Wednesday, December 13, 2017

Allegedly false certification for competitor brings trade secret, deceptive practices claims

Duro Corp. v. Canadian Standards Assoc., 2017 WL 6326862, No. 17 CV 1127 (N.D. Ohio Dec. 11, 2017)

Duro, a distributor of high end gas ranges, sued the CSA, a nonprofit consumer product safety testing organization, for misappropriation of trade secrets, violation of the Ohio Deceptive Trade Practices Act, and Lanham Act violations.  The CSA issues a “Certificate of Compliance” to tested products that meet the requisite standards.  Duro Ranges have been CSA-certified, as Duro highlights in its advertising, allegedly contributing to its success and profitability. A non-party, Hyxion, manufactures Duro Ranges in China.  Hyxion allegedly used designs it acquired for the manufacture of Duro Ranges to begin manufacturing its own brand of “knock off” ranges which are virtually identical in design to Duro Ranges, but which use cheaper parts.  The Hyxion “knock offs” have also been certified by CSA, and this certification allegedly harmed Duro’s sales.

The main allegation of the complaint is that CSA’s certification of the Hyxion ranges was improper, and wrongly based on the belief that the Hyxion ranges were identical to Duro’s even though Hyxion used different parts. As a result, CSA allegedly used the Duro Range drawings and test results to certify corresponding Hyxion ranges instead of independently testing the Hyxion ranges. The CSA website which advertises its certification of the ranges refers to the Hyxion ranges as having the trade name “Hyxion/Duro” despite the lack of affiliation.

On the state law trade secret claim, CSA argued that, because Duro provided the Duro Range drawings to its manufacturer, Hyxion, it did not take reasonable steps to maintain their secrecy, and also that the test results didn’t belong to Duro, and therefore cannot be Duro’s trade secrets.  The court found the complaint sufficiently alleged trade secret misappropriation for the design drawings, which were to be treated as confidential under the parties’ agreement. “Disclosure of proprietary information, as necessary, to parties essential to the manufacturing and marketing of a product does not strip that information of its trade secret status if reasonable steps are taken to ensure the confidentiality of the information,” as was alleged here.  However, the test results couldn’t be trade secrets; they weren’t identified as confidential in the parties’ agreement, and they were independently developed by CSA.  The federal trade secret claim failed because there was no alleged misappropriation on or after May 11, 2016, that law’s effective date. Hyxion’s continuing use of the CSA certification might be relevant to damages, but there was no allegation that the design drawings themselves were appropriated beyond the initial misuse.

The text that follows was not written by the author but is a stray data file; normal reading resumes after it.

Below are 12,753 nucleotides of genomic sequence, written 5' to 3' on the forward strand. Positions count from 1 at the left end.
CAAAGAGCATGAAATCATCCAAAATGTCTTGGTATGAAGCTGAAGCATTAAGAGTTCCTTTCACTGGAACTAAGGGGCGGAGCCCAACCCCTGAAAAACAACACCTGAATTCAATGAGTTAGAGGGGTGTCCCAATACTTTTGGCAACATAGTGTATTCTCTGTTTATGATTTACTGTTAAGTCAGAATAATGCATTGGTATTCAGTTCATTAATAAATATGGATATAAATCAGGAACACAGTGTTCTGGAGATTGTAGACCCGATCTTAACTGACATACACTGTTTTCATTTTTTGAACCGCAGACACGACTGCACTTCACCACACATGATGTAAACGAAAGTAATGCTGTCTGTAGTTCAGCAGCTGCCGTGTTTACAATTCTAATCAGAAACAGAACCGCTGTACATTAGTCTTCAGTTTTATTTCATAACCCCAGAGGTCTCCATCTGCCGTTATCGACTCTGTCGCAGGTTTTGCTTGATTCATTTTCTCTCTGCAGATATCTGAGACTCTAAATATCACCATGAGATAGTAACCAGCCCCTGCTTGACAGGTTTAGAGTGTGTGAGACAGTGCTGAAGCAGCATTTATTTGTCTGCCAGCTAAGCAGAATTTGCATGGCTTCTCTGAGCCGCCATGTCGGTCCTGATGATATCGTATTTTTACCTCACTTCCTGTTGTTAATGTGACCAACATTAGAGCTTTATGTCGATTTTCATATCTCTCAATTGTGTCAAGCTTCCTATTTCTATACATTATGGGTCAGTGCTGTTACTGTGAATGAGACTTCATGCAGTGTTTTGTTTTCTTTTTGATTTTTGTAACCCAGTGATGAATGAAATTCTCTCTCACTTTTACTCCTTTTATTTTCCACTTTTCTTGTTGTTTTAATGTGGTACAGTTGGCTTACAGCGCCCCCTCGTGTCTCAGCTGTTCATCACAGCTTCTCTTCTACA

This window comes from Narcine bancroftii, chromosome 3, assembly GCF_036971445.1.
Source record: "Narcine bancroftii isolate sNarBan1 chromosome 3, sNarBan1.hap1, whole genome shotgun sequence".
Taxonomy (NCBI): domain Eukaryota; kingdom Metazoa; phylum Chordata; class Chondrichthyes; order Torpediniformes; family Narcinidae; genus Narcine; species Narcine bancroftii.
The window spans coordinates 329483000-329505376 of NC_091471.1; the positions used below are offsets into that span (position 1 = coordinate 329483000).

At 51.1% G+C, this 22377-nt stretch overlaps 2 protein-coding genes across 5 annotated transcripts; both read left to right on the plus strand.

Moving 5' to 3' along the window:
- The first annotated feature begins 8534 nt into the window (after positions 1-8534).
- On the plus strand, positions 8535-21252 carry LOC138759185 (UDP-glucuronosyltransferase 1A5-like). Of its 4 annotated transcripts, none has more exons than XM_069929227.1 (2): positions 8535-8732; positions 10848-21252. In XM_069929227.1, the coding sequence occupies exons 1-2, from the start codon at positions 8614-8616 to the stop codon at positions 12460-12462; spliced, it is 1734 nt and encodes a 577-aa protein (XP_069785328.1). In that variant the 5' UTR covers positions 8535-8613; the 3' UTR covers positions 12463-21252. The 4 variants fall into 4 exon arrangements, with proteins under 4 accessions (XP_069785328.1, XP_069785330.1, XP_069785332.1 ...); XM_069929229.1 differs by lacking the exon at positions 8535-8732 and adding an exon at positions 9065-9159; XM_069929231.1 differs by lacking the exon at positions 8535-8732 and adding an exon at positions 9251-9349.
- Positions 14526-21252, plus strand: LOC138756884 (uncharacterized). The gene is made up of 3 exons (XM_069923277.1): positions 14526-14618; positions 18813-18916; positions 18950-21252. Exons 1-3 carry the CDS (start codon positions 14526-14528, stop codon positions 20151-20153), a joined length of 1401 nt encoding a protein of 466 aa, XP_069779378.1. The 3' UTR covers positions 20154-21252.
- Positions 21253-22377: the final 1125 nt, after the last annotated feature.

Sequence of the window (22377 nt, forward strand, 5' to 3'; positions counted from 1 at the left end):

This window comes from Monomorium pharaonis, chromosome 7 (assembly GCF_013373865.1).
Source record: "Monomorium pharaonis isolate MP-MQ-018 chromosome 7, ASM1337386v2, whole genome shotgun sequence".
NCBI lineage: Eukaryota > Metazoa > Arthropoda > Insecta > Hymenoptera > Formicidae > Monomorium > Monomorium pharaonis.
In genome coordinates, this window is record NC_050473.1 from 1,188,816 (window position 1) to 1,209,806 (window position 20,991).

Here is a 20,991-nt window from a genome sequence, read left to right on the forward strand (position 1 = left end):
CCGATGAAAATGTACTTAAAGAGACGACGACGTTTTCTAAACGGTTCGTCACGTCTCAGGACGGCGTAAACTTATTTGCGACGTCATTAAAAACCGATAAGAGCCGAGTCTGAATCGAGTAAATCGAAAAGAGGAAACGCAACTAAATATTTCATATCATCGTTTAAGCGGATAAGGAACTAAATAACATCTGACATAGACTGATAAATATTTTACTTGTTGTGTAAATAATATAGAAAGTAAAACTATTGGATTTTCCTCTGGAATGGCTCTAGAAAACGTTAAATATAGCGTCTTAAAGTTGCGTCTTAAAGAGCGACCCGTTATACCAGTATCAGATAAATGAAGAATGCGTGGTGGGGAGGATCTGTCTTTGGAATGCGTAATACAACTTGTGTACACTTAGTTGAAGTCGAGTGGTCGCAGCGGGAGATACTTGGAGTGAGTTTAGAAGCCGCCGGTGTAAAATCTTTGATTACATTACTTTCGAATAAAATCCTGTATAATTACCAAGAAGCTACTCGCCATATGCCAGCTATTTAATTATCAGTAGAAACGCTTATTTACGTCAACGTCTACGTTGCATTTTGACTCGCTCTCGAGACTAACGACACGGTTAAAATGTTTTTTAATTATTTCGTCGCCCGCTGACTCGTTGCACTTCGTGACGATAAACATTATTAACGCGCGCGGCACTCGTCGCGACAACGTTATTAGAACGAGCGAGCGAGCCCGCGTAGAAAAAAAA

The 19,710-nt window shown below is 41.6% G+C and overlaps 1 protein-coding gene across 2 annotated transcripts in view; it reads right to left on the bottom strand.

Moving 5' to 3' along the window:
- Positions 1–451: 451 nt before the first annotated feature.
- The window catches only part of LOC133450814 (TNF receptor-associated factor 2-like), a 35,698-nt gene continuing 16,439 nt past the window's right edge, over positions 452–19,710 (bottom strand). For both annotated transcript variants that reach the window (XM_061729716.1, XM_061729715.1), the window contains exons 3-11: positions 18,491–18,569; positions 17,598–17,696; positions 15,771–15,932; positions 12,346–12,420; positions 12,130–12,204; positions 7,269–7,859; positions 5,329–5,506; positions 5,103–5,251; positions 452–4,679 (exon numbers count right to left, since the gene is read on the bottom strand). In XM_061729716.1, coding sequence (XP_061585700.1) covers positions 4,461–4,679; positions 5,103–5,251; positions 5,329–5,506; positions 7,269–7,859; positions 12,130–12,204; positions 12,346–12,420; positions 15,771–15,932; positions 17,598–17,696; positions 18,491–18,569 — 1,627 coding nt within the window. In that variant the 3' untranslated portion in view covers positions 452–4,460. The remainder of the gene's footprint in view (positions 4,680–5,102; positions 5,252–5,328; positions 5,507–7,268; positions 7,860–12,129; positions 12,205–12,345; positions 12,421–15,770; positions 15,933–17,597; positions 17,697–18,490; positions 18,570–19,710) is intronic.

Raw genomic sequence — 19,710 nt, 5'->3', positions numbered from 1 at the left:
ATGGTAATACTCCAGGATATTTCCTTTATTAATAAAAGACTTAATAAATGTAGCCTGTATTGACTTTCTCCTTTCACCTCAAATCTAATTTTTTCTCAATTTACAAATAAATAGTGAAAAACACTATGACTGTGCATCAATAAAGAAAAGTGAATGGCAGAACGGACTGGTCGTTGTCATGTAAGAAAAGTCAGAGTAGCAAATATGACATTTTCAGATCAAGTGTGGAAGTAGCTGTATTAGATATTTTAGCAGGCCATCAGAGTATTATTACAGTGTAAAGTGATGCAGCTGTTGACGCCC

The Ohio Deceptive Trade Practices Act covers, among other things, “(1) passing off good or services as those of another (2) causing the likelihood of confusion or misunderstanding as to affiliation, connection , or association with, or certification by another; (3) representing that good or services have sponsorship, approval, characteristics...status, affiliation, or connection that they do not have; (4) representing that goods are of a certain standard, quality, or grade...if they are of another.”  Duro argued that two statements/practices were deceptive: (1) CSA’s ads for its own services, specifically the statement that its certification mark should offer “peace of mind to retailers, regulators, consumers and end users the word over by indicating that your products have been independently tested and have met the required standards for safety & performance,” and, (2) CSA’s certification of the Hyxion products.

The first statement wasn’t adequately alleged to be false; indeed, Duro’s claims relied on the “peace of mind” idea being true and therefore increasing sales.  Thus, Duro couldn’t claim any damage from CSA’s ad.  Indeed, if Duro truly believed that CSA’s independent testing claims were actually false, Duro itself “could potentially be at risk of violating of the ODTPA.”

However, CSA’s certification of Hyxion was plausibly alleged to violate the ODTPA through false certification. The complaint alleged that CSA materially represented, through its certification, that Hyxion’s products met certain safety standards, even though CSA had not properly tested the products. Further, the complaint alleged that CSA listed Hyxion’s products as having a trade name of “Hyxion/Duro” on its website, which could have caused consumer confusion over whether Hyxion was affiliated or associated with Duro.  The court also noted that “[i]t is difficult to imagine how Duro would be able to prove deception, or causation of damages if it cannot eventually prove that CSA would not have certified the Hyxion products but for the alleged misuse of Duro’s information,” which is an interesting point—the falsehoods alleged are related to, but not necessarily determinative of, the ultimate harm-causing behavior, the certification itself.

The court also dismissed the Lanham Act claims, because they weren’t alleged to be in “commercial advertising or promotion.” Duro sufficiently pled that the statement of certification was commercial speech that is disseminated to a substantial portion of the plaintiff and/or defendant’s existing customer or client base. However, the complaint failed sufficiently to allege that the statement was made for the purpose of influencing customers to buy CSA’s goods or services, as the Sixth Circuit test requires.  An out-of-circuit case allowed a claim to proceed where a statement was made to support affiliates and thus directly increase the defendant’s own profits, but “[n]o such economic incentive exists for CSA’s certification of the Hyxion ranges under the alleged facts of this case.”

No comments: